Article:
Marine Plain, Vestfold Hills, Ingrid Christensen Coast. Antarctic Specially Protected Area No. 143. An ice-free area of glacial debris and ponds, with outstanding cetacean fossil fauna that predates the breakup of Gondwana.

Rookery Islands, Mawson Coast, Macpherson Robertson Land. Antarctic Specially Protected Area No. 102. Breeding colonies of southern giant petrel, cape petrel, adelie penguin, snow petrel, Wilson’s storm petrel, and Antarctic skua.

Scullin and Murray Monoliths, Mawson Coast, Macpherson Robertson Land. Antarctic Specially Protected Area 164. Murray monolith is a box-shaped rock that rises to 243 m, while the Scullin Monolith is a crescent-shaped rock that rises to 419 m. The rocks are breeding grounds for Antarctic petrels.

Taylor Rookery, Mawson Coast, Macpherson Robertson Land. Antarctic Specially Protected Area No. 101. The largest known colony of emperor penguins found on land is protected. Almost all other colonies are found on sea ice.

VII. References

Amery region Map, ed. 2. 2003. Australian Antarctic Division, Data Centre, Map no. 13004. Scale 1:1,000,000.

Antarctic Treaty Secretariat. Antarctic Protected Areas Database. (Accessed March 7, 2010).

Australian Antarctic Division. Missives from the Aurora Australis. (Accessed 5/14/10).

Consortium for Ocean Leadership. Census of Marine Life Discoveries. Amery Ice Shelf. (accessed 5/15/10)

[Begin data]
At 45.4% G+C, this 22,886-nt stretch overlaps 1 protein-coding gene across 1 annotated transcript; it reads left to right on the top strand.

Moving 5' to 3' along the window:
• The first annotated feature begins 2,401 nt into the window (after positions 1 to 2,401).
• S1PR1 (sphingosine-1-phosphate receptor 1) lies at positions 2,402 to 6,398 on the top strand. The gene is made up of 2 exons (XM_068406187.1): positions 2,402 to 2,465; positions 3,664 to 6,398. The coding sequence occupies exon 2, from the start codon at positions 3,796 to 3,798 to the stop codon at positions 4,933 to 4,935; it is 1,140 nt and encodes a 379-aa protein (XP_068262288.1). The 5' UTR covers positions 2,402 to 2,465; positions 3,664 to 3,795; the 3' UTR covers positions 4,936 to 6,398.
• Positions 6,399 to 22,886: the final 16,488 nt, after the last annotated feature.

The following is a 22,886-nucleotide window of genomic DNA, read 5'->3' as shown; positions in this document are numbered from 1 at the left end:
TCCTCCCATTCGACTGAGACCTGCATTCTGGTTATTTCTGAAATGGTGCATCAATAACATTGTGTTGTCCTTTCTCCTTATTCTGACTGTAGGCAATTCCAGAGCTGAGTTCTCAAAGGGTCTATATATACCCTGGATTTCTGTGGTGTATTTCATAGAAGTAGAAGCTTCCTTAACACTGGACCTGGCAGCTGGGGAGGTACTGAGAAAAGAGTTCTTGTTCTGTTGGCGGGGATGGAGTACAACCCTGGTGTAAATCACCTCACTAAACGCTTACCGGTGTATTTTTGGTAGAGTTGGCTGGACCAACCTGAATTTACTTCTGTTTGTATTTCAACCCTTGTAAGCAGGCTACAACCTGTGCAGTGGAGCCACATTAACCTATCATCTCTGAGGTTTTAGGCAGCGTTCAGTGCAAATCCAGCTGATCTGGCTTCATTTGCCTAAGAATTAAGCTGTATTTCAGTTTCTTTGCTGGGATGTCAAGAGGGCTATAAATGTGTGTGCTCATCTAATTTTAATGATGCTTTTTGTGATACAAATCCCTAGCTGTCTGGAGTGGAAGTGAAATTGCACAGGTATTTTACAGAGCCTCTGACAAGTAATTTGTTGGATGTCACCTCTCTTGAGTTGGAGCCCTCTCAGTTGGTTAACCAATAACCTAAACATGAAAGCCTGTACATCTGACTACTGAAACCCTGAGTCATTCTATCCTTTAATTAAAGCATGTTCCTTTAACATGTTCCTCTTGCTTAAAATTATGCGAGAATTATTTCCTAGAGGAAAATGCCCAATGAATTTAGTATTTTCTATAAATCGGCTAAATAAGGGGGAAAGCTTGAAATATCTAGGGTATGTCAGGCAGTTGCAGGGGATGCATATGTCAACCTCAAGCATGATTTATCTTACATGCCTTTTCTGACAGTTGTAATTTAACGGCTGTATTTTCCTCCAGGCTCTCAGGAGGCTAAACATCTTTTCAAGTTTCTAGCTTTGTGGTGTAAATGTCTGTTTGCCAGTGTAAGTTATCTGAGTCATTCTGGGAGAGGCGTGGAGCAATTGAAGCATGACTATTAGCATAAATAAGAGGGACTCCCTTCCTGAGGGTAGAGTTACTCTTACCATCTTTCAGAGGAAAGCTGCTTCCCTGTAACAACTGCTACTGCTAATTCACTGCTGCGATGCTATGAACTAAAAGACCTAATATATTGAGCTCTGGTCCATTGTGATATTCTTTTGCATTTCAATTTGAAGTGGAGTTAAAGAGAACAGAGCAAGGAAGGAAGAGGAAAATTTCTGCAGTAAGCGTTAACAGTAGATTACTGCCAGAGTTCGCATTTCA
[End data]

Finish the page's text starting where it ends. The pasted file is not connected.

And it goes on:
Cooper, Alan, Howard Stagg and Eric Geist. 1991. Seismic Stratigraphy and Structure of Prydz Bay, Antarctica: implications from Leg 119 Drilling. Volume 119 Scientific Results. Proceedings Ocean Drilling Program, Kerguelen Plateau-Prydz Bay, Sites 736-746. Ocean Drilling Program, Texas A&M University, College Station.

Cooper, A.K., O’Brien, P.E., and C. Richter, eds. 2003. Leg 188 Synthesis: Transitions in the Glacial history of the Prydz Bay Region, East Antarctica, from ODP Drilling. Proceedings Ocean Drilling Program, Scientific Results, Volume 188. Prydz Bay-Cooperation Sea, Antarctica: Glacial History ad Paleoceanography, Sites 1165-1167.

Golynsky, D. A. and A.V. Golynsky. 2007. Gaussberg Rift—Illusion or Reality? Extended Abstract 168 from 10th International Symposium on Antarctic Earth Sciences. USGS Open File Report 2007-1047. US Geological Survey and the National Academies.

Ocean Drilling Program FinalTechnical Report 1983-2007. Consortium for Ocean Leadership, Inc., Washington, DC, Texas A&M University, College Station, and Lamont-Doherty Earth Observatory of Columbia University, Palisades, NY.

Olson, David M., et al., 2001. Terrestrial Ecoregions of the World: A New Map of Life on Earth. BioScience 51:933-938. Ecoregion map at

Spalding, Mark D. and 14 others. 2007. Marine Ecoregions of the World: A Bioregionalization of Coastal and Shelf Areas. Bioscience 57:573-583.

Tiwari, Anju, Dhananjai Pandey and S. Rajan. Phanerozoic History of Antarctic and India: An Insight from Conjugate Rift Basins. National Centre for Antarctic and Ocean Research, Goa, India. (Accessed 5/15/10).

Turner, Brian R. and Dianne Padley. 1991. Lower Cretaceous Coall-Bearing Sediments from Prydz Bay, East Antarctica. In Volume 119, Scientific Results. Proceedings Ocean Drilling Program. Kerguelen Plateaul-Prydz Bay, Sites 736-746. Ocean Drilling Program, Texas A&M University, College Station.

Wienecke, Barbara and Graham Robertson. Emperor Penguins: Winter Survivors. (Accessed 5/15/10).